Langevin Bridge is now called Reconciliation Bridge after council vote
The crossing in the city's downtown was named after an architect of the residential school system
Calgary's Langevin Bridge, named after one of the men behind Canada's residential school system, will be renamed Reconciliation Bridge.
The new name borrows from the Truth and Reconciliation Commission, which looked at the history of Canada's infamous residential schools and how to heal the wounds left in their wake.
Hector-Louis Langevin was a Father of Confederation and a Conservative cabinet minister, serving as secretary of state for the provinces when the country's residential schools were introduced.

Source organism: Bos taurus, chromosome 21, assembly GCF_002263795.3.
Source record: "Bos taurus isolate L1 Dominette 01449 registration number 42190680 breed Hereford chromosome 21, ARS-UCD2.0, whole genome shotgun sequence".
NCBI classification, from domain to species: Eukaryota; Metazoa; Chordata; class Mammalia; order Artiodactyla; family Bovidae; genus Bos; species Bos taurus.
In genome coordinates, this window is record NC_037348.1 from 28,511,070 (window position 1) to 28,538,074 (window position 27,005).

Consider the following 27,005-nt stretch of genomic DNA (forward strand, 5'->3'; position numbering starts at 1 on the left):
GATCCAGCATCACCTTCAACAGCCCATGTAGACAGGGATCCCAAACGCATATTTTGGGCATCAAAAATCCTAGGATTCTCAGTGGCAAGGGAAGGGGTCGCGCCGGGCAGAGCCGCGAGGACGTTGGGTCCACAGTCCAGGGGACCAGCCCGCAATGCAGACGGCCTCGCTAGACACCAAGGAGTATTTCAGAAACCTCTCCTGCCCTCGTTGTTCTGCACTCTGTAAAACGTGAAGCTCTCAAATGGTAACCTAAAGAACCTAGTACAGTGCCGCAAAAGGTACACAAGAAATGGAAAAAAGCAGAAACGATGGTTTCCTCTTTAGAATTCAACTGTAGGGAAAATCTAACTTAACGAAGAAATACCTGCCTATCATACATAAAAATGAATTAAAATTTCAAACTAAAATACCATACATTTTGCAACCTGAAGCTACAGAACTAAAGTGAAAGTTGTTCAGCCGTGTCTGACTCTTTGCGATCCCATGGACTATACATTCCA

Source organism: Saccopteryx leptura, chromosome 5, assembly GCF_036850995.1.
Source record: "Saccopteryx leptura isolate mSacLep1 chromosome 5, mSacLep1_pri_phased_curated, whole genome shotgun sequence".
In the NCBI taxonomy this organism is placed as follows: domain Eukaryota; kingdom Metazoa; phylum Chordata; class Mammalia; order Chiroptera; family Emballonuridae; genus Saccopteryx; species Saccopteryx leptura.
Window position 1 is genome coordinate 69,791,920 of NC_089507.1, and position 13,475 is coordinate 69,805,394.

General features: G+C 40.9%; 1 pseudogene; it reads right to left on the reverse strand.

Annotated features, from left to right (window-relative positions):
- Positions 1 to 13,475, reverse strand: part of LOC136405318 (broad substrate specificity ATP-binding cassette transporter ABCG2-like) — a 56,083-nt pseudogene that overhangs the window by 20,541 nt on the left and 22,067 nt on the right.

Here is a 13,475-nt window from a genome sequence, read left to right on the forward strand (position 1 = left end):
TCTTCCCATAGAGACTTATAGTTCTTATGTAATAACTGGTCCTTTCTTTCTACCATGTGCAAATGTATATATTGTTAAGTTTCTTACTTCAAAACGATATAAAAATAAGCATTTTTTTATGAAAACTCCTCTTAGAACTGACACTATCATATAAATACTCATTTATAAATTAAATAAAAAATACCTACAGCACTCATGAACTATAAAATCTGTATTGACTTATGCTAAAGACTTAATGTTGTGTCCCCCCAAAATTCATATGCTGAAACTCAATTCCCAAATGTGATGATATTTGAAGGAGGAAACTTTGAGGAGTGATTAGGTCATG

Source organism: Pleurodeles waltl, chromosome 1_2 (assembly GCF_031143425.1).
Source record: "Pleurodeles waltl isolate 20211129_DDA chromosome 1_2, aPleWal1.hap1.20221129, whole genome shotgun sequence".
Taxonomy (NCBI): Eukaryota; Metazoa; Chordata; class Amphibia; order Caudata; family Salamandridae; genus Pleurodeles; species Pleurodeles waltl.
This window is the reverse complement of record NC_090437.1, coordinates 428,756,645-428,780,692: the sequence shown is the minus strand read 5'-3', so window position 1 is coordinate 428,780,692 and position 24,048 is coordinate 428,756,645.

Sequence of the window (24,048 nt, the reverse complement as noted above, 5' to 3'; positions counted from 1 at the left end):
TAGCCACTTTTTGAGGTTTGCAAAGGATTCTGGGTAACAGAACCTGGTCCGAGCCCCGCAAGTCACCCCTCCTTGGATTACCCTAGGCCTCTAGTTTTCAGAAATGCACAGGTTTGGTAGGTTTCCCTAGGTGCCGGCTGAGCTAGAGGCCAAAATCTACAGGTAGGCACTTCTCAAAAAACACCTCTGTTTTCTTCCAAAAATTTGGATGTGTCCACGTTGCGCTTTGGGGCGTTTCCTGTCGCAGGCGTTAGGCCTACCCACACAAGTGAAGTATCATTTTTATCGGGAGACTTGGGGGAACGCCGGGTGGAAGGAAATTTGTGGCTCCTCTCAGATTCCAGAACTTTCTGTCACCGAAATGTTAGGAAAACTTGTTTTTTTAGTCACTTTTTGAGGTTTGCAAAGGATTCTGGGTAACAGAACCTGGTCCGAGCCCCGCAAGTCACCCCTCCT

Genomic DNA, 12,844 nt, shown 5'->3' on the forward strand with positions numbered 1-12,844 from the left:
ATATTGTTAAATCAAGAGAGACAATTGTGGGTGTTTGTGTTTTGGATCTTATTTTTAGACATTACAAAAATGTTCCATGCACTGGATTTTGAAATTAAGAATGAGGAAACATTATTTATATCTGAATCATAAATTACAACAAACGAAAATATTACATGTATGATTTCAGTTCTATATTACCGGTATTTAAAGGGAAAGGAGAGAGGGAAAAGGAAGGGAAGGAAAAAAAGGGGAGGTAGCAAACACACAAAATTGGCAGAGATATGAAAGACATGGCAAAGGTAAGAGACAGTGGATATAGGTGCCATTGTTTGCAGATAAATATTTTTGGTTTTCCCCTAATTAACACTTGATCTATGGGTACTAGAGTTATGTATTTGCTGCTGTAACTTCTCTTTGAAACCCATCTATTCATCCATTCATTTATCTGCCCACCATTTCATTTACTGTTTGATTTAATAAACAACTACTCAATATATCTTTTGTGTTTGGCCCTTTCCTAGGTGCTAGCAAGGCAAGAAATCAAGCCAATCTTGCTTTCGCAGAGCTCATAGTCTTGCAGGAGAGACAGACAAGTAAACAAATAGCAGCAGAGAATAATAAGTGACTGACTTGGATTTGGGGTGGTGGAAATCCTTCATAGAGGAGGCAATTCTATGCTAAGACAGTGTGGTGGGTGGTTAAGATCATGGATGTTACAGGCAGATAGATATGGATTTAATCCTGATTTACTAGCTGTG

The Langevin block on Parliament Hill is also named after him.
'This stuff can be very easy'
On Monday, city council voted to change the bridge name with little debate and only Coun. Jim Stevenson opposed.
"This stuff can be very easy, it can be simple to do the right thing," said Calgary Mayor Naheed Nenshi, who brought forward the motion.
He said it was symbolically important to be discussing a bridge name in relation to healing wounds with the area's First Nations.
"Crossing water is about taking the journey to your fellow person, it's about walking to your fellow human being and joining your fellow human being," he said.
The city will now work with First Nations and Calgary Heritage Authority to tell the story of the bridge and the reasons why the name was changed.
"And then I hope, to mark the 140th anniversary of the signing of Treaty 7 and the 150th birthday of this great nation, that in 2017 we'll have a proper rededication ceremony," said Nenshi.